from, where ac­tual pro­cesses dif­fer from even those farm­ers de­scribe, where you re­ally have to ob­serve (over sea­sons) to un­der­stand. Lack of in­vest­ment, or aborted projects, abound in the Last Mile. Gov­ern­ment-do­nated ma­chines gather cob­webs (and house rats). Peo­ple are wary of buy­ers who say they will buy things or who make them plant new crops.

That is be­cause you ini­tially be­lieve that you know just what the area needs. And that by next year you’ll have a great op­er­a­tion go­ing. Un­til you re­al­ize that the gaps and chal­lenges are lu­di­crous—banks are far away; storms rav­age your crops and struc­tures; elec­tric­ity is spotty; peo­ple some­times don’t per­form; roads are here to­day and gone to­mor­row; and debts are in­evitable be­cause of the in­se­cure, cash-strapped na­ture of peo­ple’s lives. You can’t pos­si­bly ask for some­one to pay you back af­ter he spends your few thou­sand pe­sos for his daugh­ter who got in a mo­tor­cy­cle ac­ci­dent and needed im­me­di­ate care.


Af­ter years in the project and deal­ing with small pro­duc­ers for my re­tail busi­ness, I rec­om­mend that the gov­ern­ment sup­port the farm­ers with truly free ed­u­ca­tion for their chil­dren and re­li­able emer­gency health­care that won’t make them have to search for money and pawn their homes. This will prob­a­bly keep more peo­ple in agri­cul­ture, in gen­eral.

Also, we can make The Last Mile an area less risky to in­vest in. Co­op­er­ate with small en­trepreneurs (not just large cor­po­ra­tions, who can only ab­sorb a cer­tain num­ber of ar­eas) and prop them up too with sup­port, in­stead of treat­ing them just as mid­dle­men and end­buy­ers. Be­sides, they of­ten have the pas­sion and time to tweak pro­cess­ing, work through chal­lenges, and carve out mar­kets. The pro­cess­ing that hap­pens im­me­di­ately af­ter har­vest of­ten spells the dif­fer­ence be­tween an ex­cel­lent and a sub­stan­dard crop, so we need more peo­ple on the ground fig­ur­ing things out, in­vest­ing in pro­cesses, small ma­chines, and la­bor. Un­til then, it will re­main the do­main of crazy folks like us and ruth­less mid­dle­men.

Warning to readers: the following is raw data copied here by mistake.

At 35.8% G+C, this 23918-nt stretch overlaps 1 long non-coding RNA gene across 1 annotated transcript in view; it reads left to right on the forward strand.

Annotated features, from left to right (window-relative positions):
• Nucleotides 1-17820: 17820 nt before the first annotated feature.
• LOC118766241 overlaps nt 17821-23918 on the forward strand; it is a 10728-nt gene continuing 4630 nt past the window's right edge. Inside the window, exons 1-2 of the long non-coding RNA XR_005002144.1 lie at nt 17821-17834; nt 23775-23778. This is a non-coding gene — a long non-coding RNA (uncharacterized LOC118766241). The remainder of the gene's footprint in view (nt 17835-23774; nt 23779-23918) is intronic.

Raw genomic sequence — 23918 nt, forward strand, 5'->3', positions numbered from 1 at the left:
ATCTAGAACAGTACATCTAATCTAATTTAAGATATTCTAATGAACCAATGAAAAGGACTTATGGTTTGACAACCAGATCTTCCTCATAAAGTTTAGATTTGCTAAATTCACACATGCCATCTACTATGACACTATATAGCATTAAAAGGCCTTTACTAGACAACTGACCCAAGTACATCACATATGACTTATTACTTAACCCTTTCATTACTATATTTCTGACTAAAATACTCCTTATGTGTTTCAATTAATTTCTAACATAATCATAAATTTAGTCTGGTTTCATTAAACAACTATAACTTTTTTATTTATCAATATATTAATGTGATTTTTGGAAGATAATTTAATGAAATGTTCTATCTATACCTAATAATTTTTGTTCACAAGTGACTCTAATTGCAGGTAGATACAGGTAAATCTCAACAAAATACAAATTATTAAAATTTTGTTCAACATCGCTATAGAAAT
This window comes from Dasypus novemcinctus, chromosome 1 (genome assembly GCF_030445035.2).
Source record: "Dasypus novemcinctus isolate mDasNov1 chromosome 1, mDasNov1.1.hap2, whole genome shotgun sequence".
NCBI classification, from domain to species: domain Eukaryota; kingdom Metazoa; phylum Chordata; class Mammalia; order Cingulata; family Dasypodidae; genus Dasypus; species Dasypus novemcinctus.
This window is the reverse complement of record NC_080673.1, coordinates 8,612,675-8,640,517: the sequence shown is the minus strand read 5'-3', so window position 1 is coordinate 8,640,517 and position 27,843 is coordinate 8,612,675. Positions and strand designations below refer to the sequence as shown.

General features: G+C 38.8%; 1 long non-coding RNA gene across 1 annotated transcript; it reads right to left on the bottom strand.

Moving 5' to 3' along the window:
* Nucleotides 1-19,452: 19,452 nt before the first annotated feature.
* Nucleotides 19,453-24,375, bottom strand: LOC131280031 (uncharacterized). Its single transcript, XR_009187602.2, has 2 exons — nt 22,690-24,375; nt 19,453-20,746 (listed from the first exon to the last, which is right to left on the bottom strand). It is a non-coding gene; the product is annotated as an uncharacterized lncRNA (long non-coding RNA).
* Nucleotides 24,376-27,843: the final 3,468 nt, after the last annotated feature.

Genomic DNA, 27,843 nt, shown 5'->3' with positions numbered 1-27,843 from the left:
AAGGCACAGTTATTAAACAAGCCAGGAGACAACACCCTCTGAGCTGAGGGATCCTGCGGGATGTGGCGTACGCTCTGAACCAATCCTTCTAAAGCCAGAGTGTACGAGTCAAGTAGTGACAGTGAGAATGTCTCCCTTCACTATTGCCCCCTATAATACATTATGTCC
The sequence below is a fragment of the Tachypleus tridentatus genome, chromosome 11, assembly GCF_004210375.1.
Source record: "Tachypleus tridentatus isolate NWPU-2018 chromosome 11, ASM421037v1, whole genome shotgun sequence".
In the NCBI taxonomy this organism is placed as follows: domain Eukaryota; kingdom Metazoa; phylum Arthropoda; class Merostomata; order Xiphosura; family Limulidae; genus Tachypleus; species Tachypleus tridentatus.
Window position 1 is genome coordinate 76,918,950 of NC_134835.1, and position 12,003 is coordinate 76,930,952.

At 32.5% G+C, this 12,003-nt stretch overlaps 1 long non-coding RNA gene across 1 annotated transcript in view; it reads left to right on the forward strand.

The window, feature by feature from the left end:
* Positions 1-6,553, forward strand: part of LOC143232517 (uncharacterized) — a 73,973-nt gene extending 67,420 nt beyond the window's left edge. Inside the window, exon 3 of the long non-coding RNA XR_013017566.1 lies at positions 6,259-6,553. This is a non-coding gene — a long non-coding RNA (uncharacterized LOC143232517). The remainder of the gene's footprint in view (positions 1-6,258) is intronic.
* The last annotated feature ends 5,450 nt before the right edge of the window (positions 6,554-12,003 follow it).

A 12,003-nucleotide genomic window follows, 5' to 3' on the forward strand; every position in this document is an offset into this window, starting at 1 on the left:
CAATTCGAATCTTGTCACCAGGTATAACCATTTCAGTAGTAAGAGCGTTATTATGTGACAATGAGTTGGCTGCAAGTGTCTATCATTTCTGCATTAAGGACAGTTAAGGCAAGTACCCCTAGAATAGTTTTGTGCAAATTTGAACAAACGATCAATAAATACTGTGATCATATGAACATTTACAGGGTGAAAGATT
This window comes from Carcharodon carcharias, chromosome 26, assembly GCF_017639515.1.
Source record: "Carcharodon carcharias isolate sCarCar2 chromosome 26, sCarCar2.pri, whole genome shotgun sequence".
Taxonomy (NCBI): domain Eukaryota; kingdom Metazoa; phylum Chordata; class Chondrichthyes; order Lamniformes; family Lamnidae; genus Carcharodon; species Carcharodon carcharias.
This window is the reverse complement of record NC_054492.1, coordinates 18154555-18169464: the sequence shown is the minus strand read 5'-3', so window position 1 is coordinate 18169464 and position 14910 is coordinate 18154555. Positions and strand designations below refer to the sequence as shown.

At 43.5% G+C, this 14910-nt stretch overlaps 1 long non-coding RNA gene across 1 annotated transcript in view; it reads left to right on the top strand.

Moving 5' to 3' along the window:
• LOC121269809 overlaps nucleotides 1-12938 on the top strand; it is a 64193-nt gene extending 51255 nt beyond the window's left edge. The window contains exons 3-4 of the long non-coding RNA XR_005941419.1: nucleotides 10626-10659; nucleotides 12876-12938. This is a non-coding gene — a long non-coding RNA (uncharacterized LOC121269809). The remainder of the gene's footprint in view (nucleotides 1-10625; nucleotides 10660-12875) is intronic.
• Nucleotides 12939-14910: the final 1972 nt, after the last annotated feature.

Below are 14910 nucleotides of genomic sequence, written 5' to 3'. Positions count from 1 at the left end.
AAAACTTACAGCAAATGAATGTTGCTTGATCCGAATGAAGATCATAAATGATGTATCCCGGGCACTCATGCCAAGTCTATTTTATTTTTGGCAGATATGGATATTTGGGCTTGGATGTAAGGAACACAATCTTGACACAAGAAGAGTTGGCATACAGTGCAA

As for the cof­fee, it’s de­li­cious, with a lot of pos­i­tive feed­back from graders, roast­ers, and con­sumers. The farm­ers now drink their own cof­fee in­stead of three-in-one. Our de­mand out­strips sup­ply, and the com­mu­nity seems more ready to be in­de­pen­dent in its op­er­a­tions every year. Har­vest pe­riod is al­ways a lit­tle over­whelm­ing, but it’s a small price to pay for bring­ing peo­ple a taste of the for­est in a cup.

Co­op­er­ate with small en­trepreneurs (not just large cor­po­ra­tions, who can only ab­sorb a cer­tain num­ber of ar­eas) and prop them

up too with sup­port, in­stead of treat­ing them just as mid­dle­men and

end-buy­ers. (Above) Af­ter har­vest, the cher­ries get placed in a bin for wash­ing and sort­ing.

(This page) Bea MisaCrisos­tomo with son Pablo (cen­ter) and the women of the Baslay Farm­ers As­so­ci­a­tion sort­ing out the beans; (Op­po­site page) Cher­ries ready for pick­ing